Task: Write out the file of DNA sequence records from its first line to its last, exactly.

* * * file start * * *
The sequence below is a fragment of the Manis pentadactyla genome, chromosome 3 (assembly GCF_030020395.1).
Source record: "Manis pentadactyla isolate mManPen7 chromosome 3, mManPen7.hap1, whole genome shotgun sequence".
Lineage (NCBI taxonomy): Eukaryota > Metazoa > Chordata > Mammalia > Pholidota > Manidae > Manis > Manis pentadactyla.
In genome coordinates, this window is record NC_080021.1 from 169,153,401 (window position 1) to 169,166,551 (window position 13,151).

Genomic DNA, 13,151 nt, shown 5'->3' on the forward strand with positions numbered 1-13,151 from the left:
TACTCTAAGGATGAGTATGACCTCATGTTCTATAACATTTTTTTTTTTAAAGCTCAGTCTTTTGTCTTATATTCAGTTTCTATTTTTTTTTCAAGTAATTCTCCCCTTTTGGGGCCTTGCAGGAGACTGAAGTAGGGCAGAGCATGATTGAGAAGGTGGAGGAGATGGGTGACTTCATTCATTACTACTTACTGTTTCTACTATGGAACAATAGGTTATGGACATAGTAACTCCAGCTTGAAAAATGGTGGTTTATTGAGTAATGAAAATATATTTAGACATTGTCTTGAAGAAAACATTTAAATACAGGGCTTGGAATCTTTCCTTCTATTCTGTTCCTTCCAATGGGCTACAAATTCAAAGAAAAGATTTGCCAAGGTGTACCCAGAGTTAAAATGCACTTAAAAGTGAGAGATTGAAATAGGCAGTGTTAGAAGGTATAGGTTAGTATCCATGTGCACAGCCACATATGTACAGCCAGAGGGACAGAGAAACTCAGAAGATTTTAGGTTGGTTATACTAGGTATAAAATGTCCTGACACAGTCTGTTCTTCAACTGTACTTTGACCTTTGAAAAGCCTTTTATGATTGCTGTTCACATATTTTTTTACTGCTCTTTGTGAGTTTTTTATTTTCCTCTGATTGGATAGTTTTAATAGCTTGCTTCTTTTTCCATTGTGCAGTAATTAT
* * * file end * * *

The sequence below is a fragment of the Manis pentadactyla genome, chromosome 3 (assembly GCF_030020395.1).
Source record: "Manis pentadactyla isolate mManPen7 chromosome 3, mManPen7.hap1, whole genome shotgun sequence".
Lineage (NCBI taxonomy): Eukaryota > Metazoa > Chordata > Mammalia > Pholidota > Manidae > Manis > Manis pentadactyla.
In genome coordinates, this window is record NC_080021.1 from 169,153,401 (window position 1) to 169,166,551 (window position 13,151).

Genomic DNA, 13,151 nt, shown 5'->3' on the forward strand with positions numbered 1-13,151 from the left:
TACTCTAAGGATGAGTATGACCTCATGTTCTATAACATTTTTTTTTTTAAAGCTCAGTCTTTTGTCTTATATTCAGTTTCTATTTTTTTTTCAAGTAATTCTCCCCTTTTGGGGCCTTGCAGGAGACTGAAGTAGGGCAGAGCATGATTGAGAAGGTGGAGGAGATGGGTGACTTCATTCATTACTACTTACTGTTTCTACTATGGAACAATAGGTTATGGACATAGTAACTCCAGCTTGAAAAATGGTGGTTTATTGAGTAATGAAAATATATTTAGACATTGTCTTGAAGAAAACATTTAAATACAGGGCTTGGAATCTTTCCTTCTATTCTGTTCCTTCCAATGGGCTACAAATTCAAAGAAAAGATTTGCCAAGGTGTACCCAGAGTTAAAATGCACTTAAAAGTGAGAGATTGAAATAGGCAGTGTTAGAAGGTATAGGTTAGTATCCATGTGCACAGCCACATATGTACAGCCAGAGGGACAGAGAAACTCAGAAGATTTTAGGTTGGTTATACTAGGTATAAAATGTCCTGACACAGTCTGTTCTTCAACTGTACTTTGACCTTTGAAAAGCCTTTTATGATTGCTGTTCACATATTTTTTTACTGCTCTTTGTGAGTTTTTTATTTTCCTCTGATTGGATAGTTTTAATAGCTTGCTTCTTTTTCCATTGTGCAGTAATTAT